ESOU19 aims to strengthen onco-urology global community

ESOU19 aims to strengthen onco-urology global community

By Prof. Maurizio Brausi
Azienda USL di Modena
Modena, Italy

New technologies and developments in diagnosis, treatment and follow-up in prostate, bladder, renal, testicular and penile cancers are some of the topics to look forward to at the 16th Meeting of the EAU Section of Oncological Urology (ESOU19).

The principal aim of this meeting is to further strengthen the onco-urology global community; give the participants the opportunity to connect, exchange new ideas and strategies in the development of knowledge; and innovate and improve patient care.

The meeting, which is set to take place in historic Prague from the 18th to the 20th of January 2019, will explore and investigate the benefits of multi-parametric magnetic resonance imaging (mpMRI) in the diagnosis of prostate cancer (PCa); new drugs in the treatment of muscle-invasive bladder cancer (MIBC) and renal cancer; the role of genetics in PCa; updates on checkpoint inhibitors; and bladder-sparing approaches in MIBC.

ESOU19’s Scientific Programme will also offer opportunities for debates, discussions and cutting-edge lectures such as using artificial intelligence in biopsy decision-making. A workshop on mpMRI interpretation for PCa treatment is also organised for the meeting. Participants can also expect insightful case presentations, and educational videos of robotics, laparoscopy, nephrectomy and more.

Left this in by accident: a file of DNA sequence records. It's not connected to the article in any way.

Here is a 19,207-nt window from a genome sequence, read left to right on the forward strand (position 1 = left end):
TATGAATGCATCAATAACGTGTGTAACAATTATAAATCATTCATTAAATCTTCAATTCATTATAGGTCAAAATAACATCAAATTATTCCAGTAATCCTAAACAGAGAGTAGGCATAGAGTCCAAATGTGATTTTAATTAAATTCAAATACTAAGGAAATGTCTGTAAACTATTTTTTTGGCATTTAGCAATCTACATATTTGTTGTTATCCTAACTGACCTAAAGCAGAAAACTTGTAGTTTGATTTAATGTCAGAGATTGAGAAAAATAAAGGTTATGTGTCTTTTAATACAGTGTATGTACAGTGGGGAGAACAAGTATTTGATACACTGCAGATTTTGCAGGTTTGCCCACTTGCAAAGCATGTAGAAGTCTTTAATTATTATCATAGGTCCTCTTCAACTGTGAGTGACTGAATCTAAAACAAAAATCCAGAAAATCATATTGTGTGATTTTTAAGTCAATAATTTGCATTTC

One of the most important characteristics of the ESOU meeting is its goal to involve and support young European urologists. Now in its 9th year, the successful STEPS (Sessions To Evaluate ProgresS in the  management of urological cancers) programme will continue to boost links with promising young clinicians specialising in urological cancers. The programme allows selected young urologists to discuss cases with established international experts.

Join the ESU course
I highly recommend participating in the “The Treatment of Localized and Locally Advanced Prostate Cancer” course by the European School of Urology (ESU). The course aim is to provide practical tips and tricks, taking into account the most recent developments in the field. During the course, the management of recurrent disease will be reviewed, and the ability of new developments in multimodal treatment to improve cancer control will be assessed critically as well.

Current challenges in onco-urology
In my opinion, the current major challenges include how to treat PCa and bladder cancer (both MIBC and non-muscle invasive) through genetics; more expansive application and advancement of focal therapy for PCa; and new therapy for renal cancer in combination with checkpoint inhibitors.

However, I think the most imminent challenge is the prevention of bladder and prostate cancers. And because of this, I initiated and promote the international Bladder Cancer Prevention Program (BCPP).  This has been adapted already in Italy and other countries such as Canada and Brazil, to name a few.

Expected future breakthroughs
I think use of surgery, even mini-invasive, will be minimised in five to ten years. Genetics will have a greater role in diagnosis together with new imaging technologies  such as a more sophisticated MRI. Focal therapy will probably be the leading treatment for PCa and kidney cancer.  Fellow urologists should be more aware of these potential breakthroughs. They need to be prepared to update what they know and apply said new knowledge. And one of the ways is to do so is be part of the ESOU meetings.

The ESOU Board and an international faculty of experts are fully committed to delivering a stimulating and attractive programme in 2019. We look forward to welcoming you in Prague!